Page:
vocal cord dysfunction (VCD) is a condition of paradoxical adduction of the vocal cords during the inspiratory phase of the respiratory cycle. VCD often presents as stridorous breathing, which may be misdiagnosed as asthma. The mismanagement of this disorder may result in unnecessary treatment and iatrogenic morbidity. An association with psychogenic factors has been reported, and a higher incidence of anxiety-related illness has been demonstrated in patients with VCD. Definitive diagnosis of VCD is made by visualization of adducted cords during an acute episode using nasopharyngeal fiber-optic laryngoscopy. diagnosis can be problematic, because it may be difficult to reproduce an attack in a controlled setting. To maximize diagnostic yield during laryngoscopy, provocation of symptoms using methacholine, histamine, or exercise challenges have been used. We report a case of an 11-year-old boy, wherein hypnotic suggestion was used as an alternative method to achieve a diagnosis of VCD. The patient was admitted to the pediatric intensive care unit for elective fiber-optic laryngoscopy to confirm a diagnosis of VCD. The patient had a 4-year history of refractory asthma, severe gastroesophageal reflux disease (GERD) for which he had undergone a Nissen fundoplication, and suspected VCD. At 9 years of age the patient began manifesting monthly respiratory distress episodes of a severe character different from those that had been attributed to his asthma. Typically, he awoke from sleep with shortness of breath and difficulty with inhalation. He described a "neck attack" during which he felt as if the walls of his throat were "beating together." The patient was at times noted by his mother to exhibit a "suckling" behavior before onset of his respiratory distress episodes. On 4 occasions the patient became unconscious during an attack and then spontaneously regained consciousness after a few minutes. On these occasions, he was transported by ambulance to the hospital and the severe difficulty with inhalation resolved within a few minutes on treatment with oxygen and bronchodilators. Sometimes he was noted to manifest wheezing for several hours, which was responsive to bronchodilator therapy. Given the severity of the patient's disease, it was imperative to determine whether VCD was a complicating factor. It was proposed that an attempt be made to induce VCD by hypnotic suggestion while the patient underwent a fiberscopic laryngoscopy to establish a definitive diagnosis. The patient and his mother gave written consent for this procedure. He was admitted for observation to the pediatric intensive care unit for the induction attempt. The patient requested that no local anesthesia be applied in his nose before passage of the laryngoscope because he wanted to eat right after the procedure. Therefore, the nasopharyngeal laryngoscope was inserted while he used self-hypnosis as the sole form of anesthesia. He demonstrated no discomfort during its passing. Once the vocal cords were visualized, the patient was instructed to develop an episode of respiratory distress while in a state of hypnosis by recalling a recent "neck attack." His vocal cords then were observed to adduct anteriorly with each inspiration. The patient then was asked to relax his neck. When he did, the vocal cords immediately abducted with inspiration, and he breathed easily. After removal of the laryngoscope, the patient alerted from hypnosis and said he felt well. He reported no recollection of the procedure, thus demonstrating spontaneous amnesia that sometimes is associated with hypnosis. Because the diagnosis of VCD was confirmed, the patient was encouraged to use self-hypnosis and speech therapy techniques to control his symptoms. He also was referred for counseling. To our knowledge this is the first description in the medical literature of the use of hypnotic suggestion for making a diagnosis of VCD. (ABSTRACT TRUNCATED)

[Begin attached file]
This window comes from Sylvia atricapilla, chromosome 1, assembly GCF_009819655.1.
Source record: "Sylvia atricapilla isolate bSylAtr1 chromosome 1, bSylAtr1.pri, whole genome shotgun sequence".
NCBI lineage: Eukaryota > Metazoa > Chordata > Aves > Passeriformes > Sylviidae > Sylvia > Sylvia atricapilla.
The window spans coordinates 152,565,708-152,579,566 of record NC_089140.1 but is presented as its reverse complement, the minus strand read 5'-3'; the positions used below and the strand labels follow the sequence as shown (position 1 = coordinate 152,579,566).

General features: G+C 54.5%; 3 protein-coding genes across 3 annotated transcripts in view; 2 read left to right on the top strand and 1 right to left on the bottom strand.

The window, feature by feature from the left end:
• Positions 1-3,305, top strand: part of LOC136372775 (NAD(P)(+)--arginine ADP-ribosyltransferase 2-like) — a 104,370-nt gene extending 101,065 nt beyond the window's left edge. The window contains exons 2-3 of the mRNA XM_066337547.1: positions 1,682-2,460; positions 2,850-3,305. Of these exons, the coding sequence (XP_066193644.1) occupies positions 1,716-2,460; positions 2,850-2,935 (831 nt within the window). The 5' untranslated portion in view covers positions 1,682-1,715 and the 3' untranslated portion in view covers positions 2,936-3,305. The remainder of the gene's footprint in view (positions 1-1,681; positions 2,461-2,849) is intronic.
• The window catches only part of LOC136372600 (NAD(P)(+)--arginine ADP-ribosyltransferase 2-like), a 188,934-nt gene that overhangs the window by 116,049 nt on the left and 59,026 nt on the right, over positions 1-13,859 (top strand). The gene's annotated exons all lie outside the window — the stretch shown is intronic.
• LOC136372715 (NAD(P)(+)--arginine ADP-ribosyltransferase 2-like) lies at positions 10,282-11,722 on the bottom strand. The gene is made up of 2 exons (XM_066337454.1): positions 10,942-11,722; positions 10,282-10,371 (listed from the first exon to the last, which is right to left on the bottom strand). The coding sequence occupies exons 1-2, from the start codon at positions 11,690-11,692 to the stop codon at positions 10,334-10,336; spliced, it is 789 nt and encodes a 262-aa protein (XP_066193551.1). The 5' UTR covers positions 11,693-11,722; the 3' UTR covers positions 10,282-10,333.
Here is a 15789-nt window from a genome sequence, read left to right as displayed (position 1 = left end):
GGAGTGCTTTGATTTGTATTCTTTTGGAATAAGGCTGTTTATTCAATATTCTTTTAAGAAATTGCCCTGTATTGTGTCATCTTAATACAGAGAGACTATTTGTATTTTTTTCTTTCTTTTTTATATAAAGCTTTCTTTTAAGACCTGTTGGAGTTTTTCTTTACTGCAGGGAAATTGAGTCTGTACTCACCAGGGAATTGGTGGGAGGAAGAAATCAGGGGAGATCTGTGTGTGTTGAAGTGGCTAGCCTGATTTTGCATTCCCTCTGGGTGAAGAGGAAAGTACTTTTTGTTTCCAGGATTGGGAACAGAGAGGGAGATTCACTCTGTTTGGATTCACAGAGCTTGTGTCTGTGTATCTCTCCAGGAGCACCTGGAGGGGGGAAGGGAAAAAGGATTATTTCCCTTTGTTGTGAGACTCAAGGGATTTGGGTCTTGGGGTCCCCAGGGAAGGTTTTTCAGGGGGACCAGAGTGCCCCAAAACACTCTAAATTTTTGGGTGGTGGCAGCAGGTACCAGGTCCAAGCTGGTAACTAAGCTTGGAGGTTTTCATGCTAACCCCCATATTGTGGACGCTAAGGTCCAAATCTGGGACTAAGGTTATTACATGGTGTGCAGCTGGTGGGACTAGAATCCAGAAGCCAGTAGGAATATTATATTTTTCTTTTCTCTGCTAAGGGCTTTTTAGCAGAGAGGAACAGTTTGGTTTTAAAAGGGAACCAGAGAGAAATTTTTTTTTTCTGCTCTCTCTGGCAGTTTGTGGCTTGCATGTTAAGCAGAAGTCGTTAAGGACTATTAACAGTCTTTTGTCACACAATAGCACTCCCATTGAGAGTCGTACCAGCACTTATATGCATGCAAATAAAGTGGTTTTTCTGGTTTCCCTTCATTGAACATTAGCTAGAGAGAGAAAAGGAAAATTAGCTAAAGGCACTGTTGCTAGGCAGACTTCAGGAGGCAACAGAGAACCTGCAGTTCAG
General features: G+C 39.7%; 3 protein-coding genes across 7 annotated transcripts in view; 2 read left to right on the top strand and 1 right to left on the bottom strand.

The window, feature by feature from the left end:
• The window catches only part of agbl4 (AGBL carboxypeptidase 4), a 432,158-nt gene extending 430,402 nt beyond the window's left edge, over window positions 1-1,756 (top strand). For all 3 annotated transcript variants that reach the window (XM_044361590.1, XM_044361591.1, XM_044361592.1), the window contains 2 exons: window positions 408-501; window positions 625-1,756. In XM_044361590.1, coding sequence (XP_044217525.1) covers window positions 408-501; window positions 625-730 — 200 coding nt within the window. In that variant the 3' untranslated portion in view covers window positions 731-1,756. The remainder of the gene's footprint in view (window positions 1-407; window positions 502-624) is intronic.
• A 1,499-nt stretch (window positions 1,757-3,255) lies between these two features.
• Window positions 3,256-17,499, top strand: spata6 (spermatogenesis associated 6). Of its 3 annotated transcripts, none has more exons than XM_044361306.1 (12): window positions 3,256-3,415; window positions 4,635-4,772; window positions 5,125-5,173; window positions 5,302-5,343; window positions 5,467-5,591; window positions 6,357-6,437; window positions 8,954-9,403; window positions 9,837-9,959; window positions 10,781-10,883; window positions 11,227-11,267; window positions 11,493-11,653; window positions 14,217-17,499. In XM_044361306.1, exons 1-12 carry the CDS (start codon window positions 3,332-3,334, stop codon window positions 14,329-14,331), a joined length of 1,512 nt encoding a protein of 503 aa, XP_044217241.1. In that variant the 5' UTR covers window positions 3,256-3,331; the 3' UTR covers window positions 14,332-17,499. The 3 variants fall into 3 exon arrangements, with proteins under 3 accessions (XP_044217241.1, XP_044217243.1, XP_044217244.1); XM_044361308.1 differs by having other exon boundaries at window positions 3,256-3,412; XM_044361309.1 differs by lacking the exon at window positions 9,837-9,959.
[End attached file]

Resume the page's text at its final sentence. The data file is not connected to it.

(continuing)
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9/110. Cerebral dissection from syringomyelia demonstrated using cine magnetic resonance imaging. Case report.

    A 16-year-old boy presented at the authors' emergency department with a sudden deterioration of respiration. He had been paraparetic for 3 years and had become quadriplegic 2 days previously. Magnetic resonance images revealed a Chiari I malformation and a hydromyelic cavity extending from C-1 to T-11. Rostrally, a small cylindrically shaped lesion extended from the cervicomedullary junction to the left semioval center. The patient made a dramatic neurological recovery following suboccipital craniectomy and upper cervical laminectomies with augmentation duraplasties followed by placement of a syringoperitoneal shunt.
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keywords = respiration
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10/110. Breathing room.

    Appropriate assessment of the respiratory system begins with a good understanding of how this vital system functions. Perform an initial assessment by evaluating the patient's general appearance, patency of the airway and work of breathing. vital signs, including pulse ox measurement, must be gathered early. Evaluation of the respiratory effort should include the inspection, palpation and auscultation. Detection of adventitious breath sounds, such as rhonchi, rales, wheezes and pleural friction rub is obviously important. When you've completed a good assessment and rendered appropriate treatment, both the patient and the EMT can breathe a little easier.